Overhead wires removed at entrance to Bath
One of the most attractive entrances to the Cotswolds Area of Outstanding Natural Beauty (AONB) and the World Heritage Site of Bath has been significantly improved thanks to a major project to underground overhead power cables and enhance the landscape of this distinctive part of the Cotswolds.
Over 2,535m of cables and 41 poles have been removed near to the racecourse at Lansdown in Bath and replaced with underground cables. The landscape enhancement scheme was undertaken by Western Power Distribution (WPD) in conjunction with the Cotswolds Conservation Board at a cost of £225,000. This is one of several similar schemes being carried out by WPD in AONBs in the South West, South Wales and the Midlands.
Walkers along the Cotswold Way National Trail will also benefit from the scheme as the disappearance of overhead cables has resulted in unspoiled sweeping views across to the City of Bath.
Christian Hjelm, Consents and Wayleaves Manager for Western Power Distribution said: “This scheme at Bath is one of a number of iconic sites WPD is supporting under the current Ofgem scheme and is a good example of the improvement to the landscape which can be achieved by this undergrounding programme. Western Power Distribution is engaged with AONBS and National Parks throughout its distribution area to achieve similar results at iconic locations such as Bath.”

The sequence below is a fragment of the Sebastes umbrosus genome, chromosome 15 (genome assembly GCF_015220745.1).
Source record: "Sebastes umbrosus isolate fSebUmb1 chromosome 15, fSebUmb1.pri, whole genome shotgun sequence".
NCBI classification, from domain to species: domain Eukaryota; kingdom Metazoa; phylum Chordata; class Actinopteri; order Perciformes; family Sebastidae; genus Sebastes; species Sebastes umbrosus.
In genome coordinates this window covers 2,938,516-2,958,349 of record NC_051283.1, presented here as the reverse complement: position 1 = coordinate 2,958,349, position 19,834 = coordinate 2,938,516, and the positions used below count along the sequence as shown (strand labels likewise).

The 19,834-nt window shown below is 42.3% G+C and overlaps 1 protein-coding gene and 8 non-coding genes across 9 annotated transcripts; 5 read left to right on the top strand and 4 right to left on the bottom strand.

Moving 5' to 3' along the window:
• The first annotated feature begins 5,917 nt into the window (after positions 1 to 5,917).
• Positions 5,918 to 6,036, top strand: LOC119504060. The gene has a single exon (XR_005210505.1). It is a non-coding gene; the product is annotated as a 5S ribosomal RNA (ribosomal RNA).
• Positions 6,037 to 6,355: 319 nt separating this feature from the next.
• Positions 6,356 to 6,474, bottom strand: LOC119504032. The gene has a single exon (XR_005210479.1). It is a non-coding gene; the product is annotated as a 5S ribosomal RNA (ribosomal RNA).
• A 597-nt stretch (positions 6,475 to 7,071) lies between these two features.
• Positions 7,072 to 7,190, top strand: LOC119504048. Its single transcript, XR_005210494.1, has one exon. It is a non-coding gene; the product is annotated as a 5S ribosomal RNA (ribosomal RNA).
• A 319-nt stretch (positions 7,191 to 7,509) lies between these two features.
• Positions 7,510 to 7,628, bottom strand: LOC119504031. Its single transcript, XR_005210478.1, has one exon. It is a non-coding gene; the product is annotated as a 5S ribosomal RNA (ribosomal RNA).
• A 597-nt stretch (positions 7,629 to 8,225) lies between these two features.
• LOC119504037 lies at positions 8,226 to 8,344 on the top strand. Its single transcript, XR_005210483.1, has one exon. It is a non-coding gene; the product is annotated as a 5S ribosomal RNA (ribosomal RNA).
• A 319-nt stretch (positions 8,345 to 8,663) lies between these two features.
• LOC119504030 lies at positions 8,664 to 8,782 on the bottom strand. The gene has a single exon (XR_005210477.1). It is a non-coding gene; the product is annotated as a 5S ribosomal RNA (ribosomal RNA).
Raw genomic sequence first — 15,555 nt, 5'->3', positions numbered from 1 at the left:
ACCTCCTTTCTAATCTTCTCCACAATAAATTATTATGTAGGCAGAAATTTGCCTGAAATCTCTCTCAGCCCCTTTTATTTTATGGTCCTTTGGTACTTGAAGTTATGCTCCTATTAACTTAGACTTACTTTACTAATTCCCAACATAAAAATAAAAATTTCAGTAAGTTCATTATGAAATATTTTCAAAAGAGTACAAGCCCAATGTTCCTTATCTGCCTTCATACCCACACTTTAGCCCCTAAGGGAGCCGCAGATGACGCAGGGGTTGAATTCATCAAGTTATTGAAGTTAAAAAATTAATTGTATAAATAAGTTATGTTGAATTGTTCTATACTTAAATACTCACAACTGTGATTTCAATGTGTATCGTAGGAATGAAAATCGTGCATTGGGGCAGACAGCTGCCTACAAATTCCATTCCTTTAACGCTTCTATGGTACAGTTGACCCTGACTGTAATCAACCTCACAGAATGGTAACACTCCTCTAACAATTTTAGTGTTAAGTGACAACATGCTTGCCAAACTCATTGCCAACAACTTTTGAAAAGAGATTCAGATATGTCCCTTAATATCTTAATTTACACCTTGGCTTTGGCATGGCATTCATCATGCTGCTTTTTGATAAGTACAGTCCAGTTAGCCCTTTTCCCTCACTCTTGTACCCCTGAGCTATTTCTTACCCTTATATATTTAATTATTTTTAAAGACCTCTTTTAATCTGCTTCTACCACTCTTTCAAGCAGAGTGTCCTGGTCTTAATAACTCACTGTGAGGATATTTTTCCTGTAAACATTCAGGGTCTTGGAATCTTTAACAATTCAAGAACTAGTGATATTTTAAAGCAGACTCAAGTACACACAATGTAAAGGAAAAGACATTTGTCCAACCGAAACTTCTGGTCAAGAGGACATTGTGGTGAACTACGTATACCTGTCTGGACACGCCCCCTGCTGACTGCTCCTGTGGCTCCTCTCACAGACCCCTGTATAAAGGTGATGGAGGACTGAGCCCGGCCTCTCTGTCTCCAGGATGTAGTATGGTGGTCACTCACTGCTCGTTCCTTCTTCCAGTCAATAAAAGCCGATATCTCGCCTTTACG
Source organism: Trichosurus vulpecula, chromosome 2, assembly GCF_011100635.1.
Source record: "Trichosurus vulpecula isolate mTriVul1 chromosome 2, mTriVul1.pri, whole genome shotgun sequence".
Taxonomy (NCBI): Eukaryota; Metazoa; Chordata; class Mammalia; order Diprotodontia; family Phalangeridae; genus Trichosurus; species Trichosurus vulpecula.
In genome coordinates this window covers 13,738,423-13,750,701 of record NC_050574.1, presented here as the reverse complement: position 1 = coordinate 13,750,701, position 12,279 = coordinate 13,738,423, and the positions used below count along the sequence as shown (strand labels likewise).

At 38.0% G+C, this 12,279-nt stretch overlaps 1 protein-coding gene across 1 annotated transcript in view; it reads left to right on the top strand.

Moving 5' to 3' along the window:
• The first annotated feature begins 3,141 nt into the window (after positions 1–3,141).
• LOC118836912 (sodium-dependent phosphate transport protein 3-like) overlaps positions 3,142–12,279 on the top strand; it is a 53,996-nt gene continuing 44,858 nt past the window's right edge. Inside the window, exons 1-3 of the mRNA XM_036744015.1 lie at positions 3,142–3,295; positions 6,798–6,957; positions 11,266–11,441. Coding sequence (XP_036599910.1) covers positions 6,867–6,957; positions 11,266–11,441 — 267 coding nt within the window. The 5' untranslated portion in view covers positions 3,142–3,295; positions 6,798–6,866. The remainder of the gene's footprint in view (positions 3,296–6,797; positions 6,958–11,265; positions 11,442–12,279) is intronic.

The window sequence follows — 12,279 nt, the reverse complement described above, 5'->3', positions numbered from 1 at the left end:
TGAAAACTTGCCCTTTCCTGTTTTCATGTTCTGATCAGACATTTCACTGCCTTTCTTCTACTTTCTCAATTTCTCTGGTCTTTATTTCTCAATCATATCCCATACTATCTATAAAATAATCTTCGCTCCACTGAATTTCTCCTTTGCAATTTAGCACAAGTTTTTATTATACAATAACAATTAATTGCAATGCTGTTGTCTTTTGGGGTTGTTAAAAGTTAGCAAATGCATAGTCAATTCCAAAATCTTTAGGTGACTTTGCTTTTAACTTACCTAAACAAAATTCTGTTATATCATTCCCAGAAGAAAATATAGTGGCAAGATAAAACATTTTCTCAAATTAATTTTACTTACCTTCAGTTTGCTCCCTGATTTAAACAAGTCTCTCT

Conservation Board Director, Martin Lane adds: “The Conservation Board is pleased to have worked with WPD to improve the appearance of the Cotswolds landscape at this location, which forms both the entrance to the AONB and the World Heritage Site. The Board is involved with a number of similar schemes in the Cotswolds, all of which will make a significant contribution to enhancing the natural beauty of the Area”
A similar scheme was undertaken in Marshfield four years ago and others are being planned across the Cotswolds.
Notes to editors:
- The Cotswolds was designated an Area of Outstanding Natural Beauty (AONB) in 1966 in recognition of its rich, diverse and high quality landscape.
- The Cotswolds AONB is looked after by the Cotswolds Conservation Board – an independent organisation established in 2004 which has 37 members - 15 nominated by local authorities, 8 by parish councils and 14 appointed by the Secretary of State.
- The Cotswolds is the second largest protected landscape in England after the Lake District National Park and represents 10% of the total AONB area in the UK. It covers 2,038 square kilometres (790 square miles), stretching from Warwickshire and Worcestershire in the north, through Gloucestershire and Oxfordshire, down to Bath and Wiltshire in the south.
- Areas of Outstanding Natural Beauty (AONB), along with National Parks, are considered to be the most special landscapes in the country and belong to an international family of protected areas. There are 38 AONBs in England and Wales, and a further eight in Northern Ireland. For further details, visit: www.landscapesforlife.org.uk